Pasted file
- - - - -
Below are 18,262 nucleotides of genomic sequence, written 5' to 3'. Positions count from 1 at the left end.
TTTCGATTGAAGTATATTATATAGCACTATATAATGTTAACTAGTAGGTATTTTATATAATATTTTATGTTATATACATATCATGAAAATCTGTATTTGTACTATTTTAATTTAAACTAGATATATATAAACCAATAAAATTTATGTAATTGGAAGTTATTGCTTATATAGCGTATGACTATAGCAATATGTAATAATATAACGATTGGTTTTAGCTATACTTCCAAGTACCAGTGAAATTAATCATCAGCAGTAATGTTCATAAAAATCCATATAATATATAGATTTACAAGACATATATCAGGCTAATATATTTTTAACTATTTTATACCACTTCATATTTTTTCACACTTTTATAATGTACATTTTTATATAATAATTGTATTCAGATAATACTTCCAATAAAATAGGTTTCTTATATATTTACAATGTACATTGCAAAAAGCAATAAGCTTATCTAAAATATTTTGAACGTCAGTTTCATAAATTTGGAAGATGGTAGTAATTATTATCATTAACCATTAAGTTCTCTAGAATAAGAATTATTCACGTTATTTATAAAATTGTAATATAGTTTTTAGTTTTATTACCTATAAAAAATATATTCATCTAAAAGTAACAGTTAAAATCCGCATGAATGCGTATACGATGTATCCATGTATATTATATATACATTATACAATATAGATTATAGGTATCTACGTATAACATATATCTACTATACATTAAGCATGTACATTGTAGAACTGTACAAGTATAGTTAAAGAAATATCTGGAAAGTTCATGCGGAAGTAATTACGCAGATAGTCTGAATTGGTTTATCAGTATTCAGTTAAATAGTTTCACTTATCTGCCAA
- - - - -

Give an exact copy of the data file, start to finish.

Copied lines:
Below are 18,262 nucleotides of genomic sequence, written 5' to 3'. Positions count from 1 at the left end.
TTTCGATTGAAGTATATTATATAGCACTATATAATGTTAACTAGTAGGTATTTTATATAATATTTTATGTTATATACATATCATGAAAATCTGTATTTGTACTATTTTAATTTAAACTAGATATATATAAACCAATAAAATTTATGTAATTGGAAGTTATTGCTTATATAGCGTATGACTATAGCAATATGTAATAATATAACGATTGGTTTTAGCTATACTTCCAAGTACCAGTGAAATTAATCATCAGCAGTAATGTTCATAAAAATCCATATAATATATAGATTTACAAGACATATATCAGGCTAATATATTTTTAACTATTTTATACCACTTCATATTTTTTCACACTTTTATAATGTACATTTTTATATAATAATTGTATTCAGATAATACTTCCAATAAAATAGGTTTCTTATATATTTACAATGTACATTGCAAAAAGCAATAAGCTTATCTAAAATATTTTGAACGTCAGTTTCATAAATTTGGAAGATGGTAGTAATTATTATCATTAACCATTAAGTTCTCTAGAATAAGAATTATTCACGTTATTTATAAAATTGTAATATAGTTTTTAGTTTTATTACCTATAAAAAATATATTCATCTAAAAGTAACAGTTAAAATCCGCATGAATGCGTATACGATGTATCCATGTATATTATATATACATTATACAATATAGATTATAGGTATCTACGTATAACATATATCTACTATACATTAAGCATGTACATTGTAGAACTGTACAAGTATAGTTAAAGAAATATCTGGAAAGTTCATGCGGAAGTAATTACGCAGATAGTCTGAATTGGTTTATCAGTATTCAGTTAAATAGTTTCACTTATCTGCCAA